Garve Scott-Lodge's

Sorry Excuse for a Blog

My Summary of #Indyref

20 September 2014

I came into the referendum campaign as a Scottish nationalist, someone who believed in an independent Scotland for it's own sake.

But as the campaign grew and our arguments developed in order to persuade others, I found they persuaded me and clarified my thoughts instead.

These arguments are not those about oil revenues or currency. They're not even those about EU membership or Trident. The arguments which matter to me are about democracy, fairness and social justice.

Once I'd understood that, I could no longer consider myself a Scottish nationalist. Instead, perfectly consistently, I came to believe in a Yes result because I saw it as the best, perhaps only way to achieve reasonable levels of democracy and equality where I live.

The UK is horribly broken. First past the post and the unelected House of Lords are no way to run a country in the 21st century. They have created a country which I truly believe is more unequal than any other western country. They have created a country in which far, far too large a percentage of the population no longer believe they have any input into the democratic process, that their vote counts for nothing. They have created a country in which a grotesquely large proportion of the wealth is held around one small part of its geographic area.

I'm 53 years old now. We have 650 MPs in the UK - up until a couple of months ago when I met Angus Robertson in a village hall, I had never met an MP. In over half a century I have never met a Lord. To my knowledge no MP or Lord lives in my street, comes from the village I do or even went to the secondary school I did*. There are seats in this democracy which women are barred from; seats which can only be occupied by members of the aristocracy, and 2 entire chambers where you're 7 times more likely to be a member if you were privately educated than if you were educated by the state. The three leaders of the major parties are white, male, privately educated millionaires who have never had a proper job between them. Individually of course each has as much right as anyone else to be in that position, but there's something wrong with our system when they are all from such a small section of society. Instead of a referendum on independence FOR Scotland, I believe if you held a UK wide referendum on independence FROM Westminster (whatever that means) it would be winnable. One thing the people of Scotland share with the north of England, the Midlands, the south-west, Wales and NI is a complete political detachment from the establishment in the SE.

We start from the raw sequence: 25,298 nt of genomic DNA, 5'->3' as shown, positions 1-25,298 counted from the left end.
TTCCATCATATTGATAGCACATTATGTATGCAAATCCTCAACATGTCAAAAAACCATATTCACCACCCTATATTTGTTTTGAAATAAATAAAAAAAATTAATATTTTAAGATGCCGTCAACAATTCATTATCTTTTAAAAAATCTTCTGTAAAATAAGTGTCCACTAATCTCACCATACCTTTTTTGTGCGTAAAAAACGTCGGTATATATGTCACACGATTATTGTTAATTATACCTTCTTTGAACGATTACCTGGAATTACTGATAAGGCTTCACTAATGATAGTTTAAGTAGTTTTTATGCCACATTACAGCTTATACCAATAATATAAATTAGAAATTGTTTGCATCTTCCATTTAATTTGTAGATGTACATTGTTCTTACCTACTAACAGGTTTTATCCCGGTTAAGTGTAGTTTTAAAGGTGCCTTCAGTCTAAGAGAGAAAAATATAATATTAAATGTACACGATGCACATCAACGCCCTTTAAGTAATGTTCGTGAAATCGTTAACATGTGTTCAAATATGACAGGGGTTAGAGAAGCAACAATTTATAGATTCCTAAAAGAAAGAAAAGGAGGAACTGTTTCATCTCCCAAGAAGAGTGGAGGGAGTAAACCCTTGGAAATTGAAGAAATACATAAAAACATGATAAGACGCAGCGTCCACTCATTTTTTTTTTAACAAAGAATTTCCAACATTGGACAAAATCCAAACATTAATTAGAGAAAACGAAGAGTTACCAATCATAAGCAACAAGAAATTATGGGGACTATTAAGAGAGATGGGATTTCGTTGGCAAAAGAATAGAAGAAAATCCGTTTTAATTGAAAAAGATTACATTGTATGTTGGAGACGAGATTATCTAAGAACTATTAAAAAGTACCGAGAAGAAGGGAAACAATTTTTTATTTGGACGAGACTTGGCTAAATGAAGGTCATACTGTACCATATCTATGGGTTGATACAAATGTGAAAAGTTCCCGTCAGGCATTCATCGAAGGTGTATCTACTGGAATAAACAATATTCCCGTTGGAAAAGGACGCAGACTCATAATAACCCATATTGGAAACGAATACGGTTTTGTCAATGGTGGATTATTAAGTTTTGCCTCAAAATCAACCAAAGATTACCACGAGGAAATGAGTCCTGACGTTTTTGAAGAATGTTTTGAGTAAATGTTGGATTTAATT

So, now that I'm no longer campaigning for a Yes vote and the decision has been made it's time to give Westminster a chance to reform itself. In order to be seen to fulfil the vow of the 3 largest parties Westminster is going to have to look very carefully at the way the country works. Not considering myself a 'Scottish nationalist' any more, I could be happy living in the UK if it were trying to become a fair country. IF!.

If I were given a blank sheet and asked to create a new structure for the UK I'd introduce PR and abolish the House of Lords. I'd create a new devolved parliament for England, basing it in the north of the country which would soon resolve much of the geographic inequality in the UK. Westminster, however constituted would become a much reduced national UK parliament. Perhaps devolution for London and Cornwall would be worth looking at, although I have sympathy with many in England who don't want to see their country 'broken up'.

I'd certainly introduce votes at 16 - the SNP have supported this for a decade, it wasn't just a tactic for this referendum and it has proven to be a fantastic success.